Physiological responses to simulated firefighter exercise protocols in varying environments

Gavin P. Horn, Richard M. Kesler, Robert W. Motl, Elizabeth T. Hsiao-Wecksler, Rachel E. Klaren, Ipek Ensari, Matthew N. Petrucci, Bo Fernhall, Karl S. Rosengren

Research output: Contribution to journalArticlepeer-review


For decades, research to quantify the effects of firefighting activities and personal protective equipment on physiology and biomechanics has been conducted in a variety of testing environments. It is unknown if these different environments provide similar information and comparable responses. A novel Firefighting Activities Station, which simulates four common fireground tasks, is presented for use with an environmental chamber in a controlled laboratory setting. Nineteen firefighters completed three different exercise protocols following common research practices. Simulated firefighting activities conducted in an environmental chamber or live-fire structures elicited similar physiological responses (max heart rate: 190.1 vs 188.0 bpm, core temperature response: 0.047°C/min vs 0.043°C/min) and accelerometry counts. However, the response to a treadmill protocol commonly used in laboratory settings resulted in significantly lower heart rate (178.4 vs 188.0 bpm), core temperature response (0.037°C/min vs 0.043°C/min) and physical activity counts compared with firefighting activities in the burn building. Practitioner Summary: We introduce a new approach for simulating realistic firefighting activities in a controlled laboratory environment for ergonomics assessment of fire service equipment and personnel. Physiological responses to this proposed protocol more closely replicate those from live-fire activities than a traditional treadmill protocol and are simple to replicate and standardise.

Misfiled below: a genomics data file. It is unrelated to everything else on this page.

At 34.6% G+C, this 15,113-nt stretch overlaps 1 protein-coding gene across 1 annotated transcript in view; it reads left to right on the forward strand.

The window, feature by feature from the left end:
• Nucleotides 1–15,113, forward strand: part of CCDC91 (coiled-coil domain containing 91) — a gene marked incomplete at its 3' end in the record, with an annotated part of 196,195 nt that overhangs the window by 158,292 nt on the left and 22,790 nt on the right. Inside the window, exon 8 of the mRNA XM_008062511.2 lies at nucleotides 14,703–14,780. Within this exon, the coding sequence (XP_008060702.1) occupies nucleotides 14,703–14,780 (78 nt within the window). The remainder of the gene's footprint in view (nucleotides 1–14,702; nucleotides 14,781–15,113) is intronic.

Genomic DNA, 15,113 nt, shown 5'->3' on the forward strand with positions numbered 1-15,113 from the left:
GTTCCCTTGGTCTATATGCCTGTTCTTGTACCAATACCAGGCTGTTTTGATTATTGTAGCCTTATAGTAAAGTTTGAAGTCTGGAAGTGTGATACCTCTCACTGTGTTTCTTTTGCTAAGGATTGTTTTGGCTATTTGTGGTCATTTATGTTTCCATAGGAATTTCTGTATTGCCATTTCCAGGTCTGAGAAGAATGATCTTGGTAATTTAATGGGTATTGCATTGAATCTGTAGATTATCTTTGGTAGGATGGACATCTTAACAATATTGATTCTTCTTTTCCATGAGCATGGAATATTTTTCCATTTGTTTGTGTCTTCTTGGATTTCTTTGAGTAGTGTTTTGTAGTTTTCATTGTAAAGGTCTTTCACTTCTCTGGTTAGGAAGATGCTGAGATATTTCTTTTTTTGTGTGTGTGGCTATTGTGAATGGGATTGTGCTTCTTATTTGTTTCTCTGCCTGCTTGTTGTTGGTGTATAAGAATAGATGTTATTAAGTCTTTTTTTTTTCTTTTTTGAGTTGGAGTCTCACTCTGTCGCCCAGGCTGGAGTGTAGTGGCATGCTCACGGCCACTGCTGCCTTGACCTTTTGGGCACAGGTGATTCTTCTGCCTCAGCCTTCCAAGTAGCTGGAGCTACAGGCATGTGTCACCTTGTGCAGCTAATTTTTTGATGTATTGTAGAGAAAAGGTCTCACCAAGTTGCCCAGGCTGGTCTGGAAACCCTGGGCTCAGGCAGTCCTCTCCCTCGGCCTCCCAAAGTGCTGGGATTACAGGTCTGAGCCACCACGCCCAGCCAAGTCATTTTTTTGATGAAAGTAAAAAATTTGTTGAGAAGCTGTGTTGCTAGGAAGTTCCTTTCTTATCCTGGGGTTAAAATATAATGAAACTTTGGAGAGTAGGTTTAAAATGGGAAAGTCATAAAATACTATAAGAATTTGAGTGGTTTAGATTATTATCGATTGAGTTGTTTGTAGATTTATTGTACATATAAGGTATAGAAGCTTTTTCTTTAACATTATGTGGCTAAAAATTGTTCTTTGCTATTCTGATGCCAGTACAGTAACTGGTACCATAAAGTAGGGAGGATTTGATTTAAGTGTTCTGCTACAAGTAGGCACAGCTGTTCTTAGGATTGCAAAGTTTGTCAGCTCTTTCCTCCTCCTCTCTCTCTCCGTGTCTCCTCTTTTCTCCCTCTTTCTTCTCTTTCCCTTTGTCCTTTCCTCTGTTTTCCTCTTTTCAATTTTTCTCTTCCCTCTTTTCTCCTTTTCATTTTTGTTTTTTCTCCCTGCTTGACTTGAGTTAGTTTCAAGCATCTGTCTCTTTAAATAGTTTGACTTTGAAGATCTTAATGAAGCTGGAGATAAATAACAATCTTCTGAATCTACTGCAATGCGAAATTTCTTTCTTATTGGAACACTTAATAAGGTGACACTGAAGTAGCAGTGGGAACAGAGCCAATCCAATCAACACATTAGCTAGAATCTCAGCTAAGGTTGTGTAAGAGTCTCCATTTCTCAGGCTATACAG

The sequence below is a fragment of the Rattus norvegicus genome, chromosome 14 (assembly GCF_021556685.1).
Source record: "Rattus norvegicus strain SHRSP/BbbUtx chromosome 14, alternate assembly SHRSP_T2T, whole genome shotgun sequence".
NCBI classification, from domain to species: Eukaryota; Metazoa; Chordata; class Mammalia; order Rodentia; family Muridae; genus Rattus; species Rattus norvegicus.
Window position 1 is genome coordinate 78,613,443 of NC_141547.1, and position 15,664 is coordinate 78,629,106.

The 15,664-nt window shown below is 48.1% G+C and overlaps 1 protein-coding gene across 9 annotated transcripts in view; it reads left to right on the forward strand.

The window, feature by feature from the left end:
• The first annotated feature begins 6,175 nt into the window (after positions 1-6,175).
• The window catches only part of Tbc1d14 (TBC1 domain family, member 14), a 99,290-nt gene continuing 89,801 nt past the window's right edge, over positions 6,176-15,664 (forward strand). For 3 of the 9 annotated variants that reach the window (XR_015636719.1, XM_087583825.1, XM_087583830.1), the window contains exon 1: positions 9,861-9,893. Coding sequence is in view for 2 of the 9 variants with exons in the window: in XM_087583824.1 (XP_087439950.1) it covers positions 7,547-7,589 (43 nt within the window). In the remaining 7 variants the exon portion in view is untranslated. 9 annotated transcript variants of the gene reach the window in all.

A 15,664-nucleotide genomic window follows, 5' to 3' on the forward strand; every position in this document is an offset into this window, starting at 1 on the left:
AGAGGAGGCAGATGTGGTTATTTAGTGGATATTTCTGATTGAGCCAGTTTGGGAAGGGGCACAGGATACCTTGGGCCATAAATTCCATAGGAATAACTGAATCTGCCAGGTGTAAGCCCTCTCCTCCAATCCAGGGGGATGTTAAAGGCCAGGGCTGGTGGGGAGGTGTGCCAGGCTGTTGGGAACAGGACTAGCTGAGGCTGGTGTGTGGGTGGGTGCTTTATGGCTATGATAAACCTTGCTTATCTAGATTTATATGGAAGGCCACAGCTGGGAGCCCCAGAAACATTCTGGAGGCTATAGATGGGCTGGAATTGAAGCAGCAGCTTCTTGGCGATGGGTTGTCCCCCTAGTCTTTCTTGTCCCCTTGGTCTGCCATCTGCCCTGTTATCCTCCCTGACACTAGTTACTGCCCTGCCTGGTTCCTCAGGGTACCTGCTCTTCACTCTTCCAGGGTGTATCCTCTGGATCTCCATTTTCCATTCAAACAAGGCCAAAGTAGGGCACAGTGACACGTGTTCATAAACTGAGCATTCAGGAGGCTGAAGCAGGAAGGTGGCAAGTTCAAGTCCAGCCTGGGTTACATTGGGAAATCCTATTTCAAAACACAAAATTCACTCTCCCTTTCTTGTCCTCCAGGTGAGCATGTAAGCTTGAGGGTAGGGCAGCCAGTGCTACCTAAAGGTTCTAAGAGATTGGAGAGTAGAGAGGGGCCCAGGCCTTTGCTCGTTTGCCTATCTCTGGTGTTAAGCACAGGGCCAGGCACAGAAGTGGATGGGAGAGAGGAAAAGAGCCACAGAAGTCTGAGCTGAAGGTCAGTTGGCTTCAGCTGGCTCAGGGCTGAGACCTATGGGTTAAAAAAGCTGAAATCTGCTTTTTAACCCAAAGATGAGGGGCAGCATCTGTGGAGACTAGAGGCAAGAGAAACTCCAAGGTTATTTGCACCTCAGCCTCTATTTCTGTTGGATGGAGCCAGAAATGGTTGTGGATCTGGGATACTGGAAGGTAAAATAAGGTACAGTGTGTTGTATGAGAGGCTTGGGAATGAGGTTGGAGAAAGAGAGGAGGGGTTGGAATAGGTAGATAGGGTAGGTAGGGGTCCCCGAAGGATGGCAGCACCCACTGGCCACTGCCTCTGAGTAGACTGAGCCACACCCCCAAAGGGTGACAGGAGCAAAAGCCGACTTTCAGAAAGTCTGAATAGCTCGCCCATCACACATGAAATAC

Original languageEnglish (US)
Pages (from-to)1012-1021
Number of pages10
Issue number6
StatePublished - Jun 3 2015


  • core temperature
  • firefighting
  • heart rate
  • heat stress
  • test protocol

ASJC Scopus subject areas

  • Human Factors and Ergonomics
  • Physical Therapy, Sports Therapy and Rehabilitation

Fingerprint Dive into the research topics of 'Physiological responses to simulated firefighter exercise protocols in varying environments'. Together they form a unique fingerprint.

Cite this